9:24 pm

February 20, 2018

9:57 pm

September 6, 2020

5:21 am

September 11, 2013

6:35 am

September 6, 2020

10:22 am

February 20, 2018

11:05 am

September 11, 2013

12:09 pm

April 6, 2013

Schedule 3 of the T1 General return is where capital gains are reported.

It is quite obvious from the form what amounts are needed and that the three amounts are what Bill listed.

The form also mentions the T4037 Capital Gains guide that has details for more complicated scenarios.

12:30 pm

March 30, 2017

6:46 am

February 20, 2018

savemoresaveoften saidI will give u a simple example:

Buy $10000 + $10 commission

Sell $11000 + $10 commissionYour capital gain is $980. 50% of that will be taxable.

Hope it is clear now....

Subtract commissions/fees then from buy n sell order to come up with capital gain or loss. In this case a $1,000 gain minus commissions of $20 leads to the final capital gain of $980 reported on tax return.

Reverse if it was a loss the final loss would be after commission is subtracted out:

Sell $10000 + $10 commission

Buy $11000 + $10 commission

Loss = $980

Bottom line subtract commission trading fees out of calculation

7:14 am

March 30, 2017

Bud saidSubtract commissions/fees then from buy n sell order to come up with capital gain or loss. In this case a $1,000 gain minus commissions of $20 leads to the final capital gain of $980 reported on tax return.

Reverse if it was a loss the final loss would be after commission is subtracted out:

Sell $10000 + $10 commission

Buy $11000 + $10 commission

Loss = $980Bottom line subtract commission trading fees out of calculation

wouldnt loss be $1000 + $20 = $1020

10:05 am

September 11, 2013

10:34 am

April 6, 2013

12:35 pm

September 11, 2013

5:50 am

September 11, 2013

That's it. Just change your last sentence in post #14 to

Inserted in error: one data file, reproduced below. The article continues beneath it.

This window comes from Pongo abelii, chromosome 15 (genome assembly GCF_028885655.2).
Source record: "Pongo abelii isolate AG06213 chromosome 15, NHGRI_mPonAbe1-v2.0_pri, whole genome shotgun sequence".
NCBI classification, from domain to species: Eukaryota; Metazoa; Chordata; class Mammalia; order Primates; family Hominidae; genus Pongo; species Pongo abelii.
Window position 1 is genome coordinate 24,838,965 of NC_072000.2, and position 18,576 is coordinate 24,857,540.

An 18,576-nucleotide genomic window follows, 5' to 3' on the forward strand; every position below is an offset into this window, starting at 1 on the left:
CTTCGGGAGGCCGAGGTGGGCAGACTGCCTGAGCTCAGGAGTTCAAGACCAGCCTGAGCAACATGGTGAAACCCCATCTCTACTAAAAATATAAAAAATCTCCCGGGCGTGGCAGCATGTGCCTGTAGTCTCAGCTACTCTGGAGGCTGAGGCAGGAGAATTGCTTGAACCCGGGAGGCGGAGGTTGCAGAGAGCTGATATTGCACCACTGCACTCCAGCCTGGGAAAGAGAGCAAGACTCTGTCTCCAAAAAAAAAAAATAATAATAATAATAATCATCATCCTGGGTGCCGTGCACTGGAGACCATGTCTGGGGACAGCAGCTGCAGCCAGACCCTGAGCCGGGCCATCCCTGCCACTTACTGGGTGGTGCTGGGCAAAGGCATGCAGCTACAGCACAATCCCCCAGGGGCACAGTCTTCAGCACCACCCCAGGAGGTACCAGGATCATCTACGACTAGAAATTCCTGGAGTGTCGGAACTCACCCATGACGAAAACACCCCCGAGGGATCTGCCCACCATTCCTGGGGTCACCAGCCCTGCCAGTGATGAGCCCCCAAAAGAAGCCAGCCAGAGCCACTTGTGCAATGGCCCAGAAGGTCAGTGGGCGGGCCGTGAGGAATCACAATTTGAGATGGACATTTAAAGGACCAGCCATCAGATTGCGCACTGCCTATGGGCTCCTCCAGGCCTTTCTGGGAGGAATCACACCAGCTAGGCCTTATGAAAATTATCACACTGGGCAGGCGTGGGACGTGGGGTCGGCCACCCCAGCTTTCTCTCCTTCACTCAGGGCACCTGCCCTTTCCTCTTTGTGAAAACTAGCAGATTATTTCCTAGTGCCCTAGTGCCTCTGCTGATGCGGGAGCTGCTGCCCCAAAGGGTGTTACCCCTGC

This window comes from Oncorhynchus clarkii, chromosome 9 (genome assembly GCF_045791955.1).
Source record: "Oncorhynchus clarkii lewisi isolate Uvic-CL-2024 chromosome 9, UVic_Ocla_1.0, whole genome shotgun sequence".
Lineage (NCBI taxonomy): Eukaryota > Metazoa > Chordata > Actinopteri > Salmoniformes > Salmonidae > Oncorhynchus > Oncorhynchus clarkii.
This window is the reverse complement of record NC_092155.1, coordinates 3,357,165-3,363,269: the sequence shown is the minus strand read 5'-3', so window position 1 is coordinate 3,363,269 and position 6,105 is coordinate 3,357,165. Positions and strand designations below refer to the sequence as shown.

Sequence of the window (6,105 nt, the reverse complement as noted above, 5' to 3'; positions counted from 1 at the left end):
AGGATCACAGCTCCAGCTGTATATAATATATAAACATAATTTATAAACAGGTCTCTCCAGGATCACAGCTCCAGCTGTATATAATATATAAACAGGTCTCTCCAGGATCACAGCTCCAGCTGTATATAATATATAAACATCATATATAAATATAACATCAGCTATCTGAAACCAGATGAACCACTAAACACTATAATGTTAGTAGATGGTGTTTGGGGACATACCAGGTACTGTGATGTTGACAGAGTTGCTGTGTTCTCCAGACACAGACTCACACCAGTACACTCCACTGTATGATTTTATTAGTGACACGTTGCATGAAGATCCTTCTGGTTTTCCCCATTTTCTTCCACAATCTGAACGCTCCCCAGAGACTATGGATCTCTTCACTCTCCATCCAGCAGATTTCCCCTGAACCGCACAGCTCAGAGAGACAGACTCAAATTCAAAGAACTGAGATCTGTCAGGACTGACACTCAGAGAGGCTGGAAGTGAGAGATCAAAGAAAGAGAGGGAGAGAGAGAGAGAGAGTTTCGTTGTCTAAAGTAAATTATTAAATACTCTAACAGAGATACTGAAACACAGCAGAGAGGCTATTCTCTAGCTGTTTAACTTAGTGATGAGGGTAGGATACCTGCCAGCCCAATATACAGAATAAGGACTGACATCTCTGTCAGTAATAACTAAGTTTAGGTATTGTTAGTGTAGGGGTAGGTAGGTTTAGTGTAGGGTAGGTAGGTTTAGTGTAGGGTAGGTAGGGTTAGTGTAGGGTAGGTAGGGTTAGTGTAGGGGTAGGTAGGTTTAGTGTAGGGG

"Proceeds of disposition (net of selling commission) – Purchase cost (including purchase commission) = capital gain/loss".

It's an example of tax wording overcomplicating a simple idea, it's essentially logical to just take your net proceeds in your pocket less your total all-in costs to determine how much you gained or lost.

ACB is just a tax term that in simple terms means purchase price plus purchase-related commission/costs. Of course if you have a mixture of purchase prices due to separate purchase events you use a weighted average to calculate.

7:46 am

April 6, 2013

One needs to report these three things on the tax return:

- Gross proceeds from selling
- Adjusted cost base that includes buying commissions
- Outlays and expenses from selling that includes any selling commissions

Capital gain is then [1] - [2] - [3].

Just report and calculate as Schedule 3 prescribes. It's that simple when one doesn't try to make up one's own way of calculating!

The brokers will be reporting [1] to CRA. If one subtracts [3] from [1] and reports that as [1], then it won't match.

Brokers report that one has sold a total of $10,000 of proceed from selling. One decides to subtract selling costs and reports $9,000 as proceeds from selling. What is CRA going think? One has forgotten to report $1,000 of sales.

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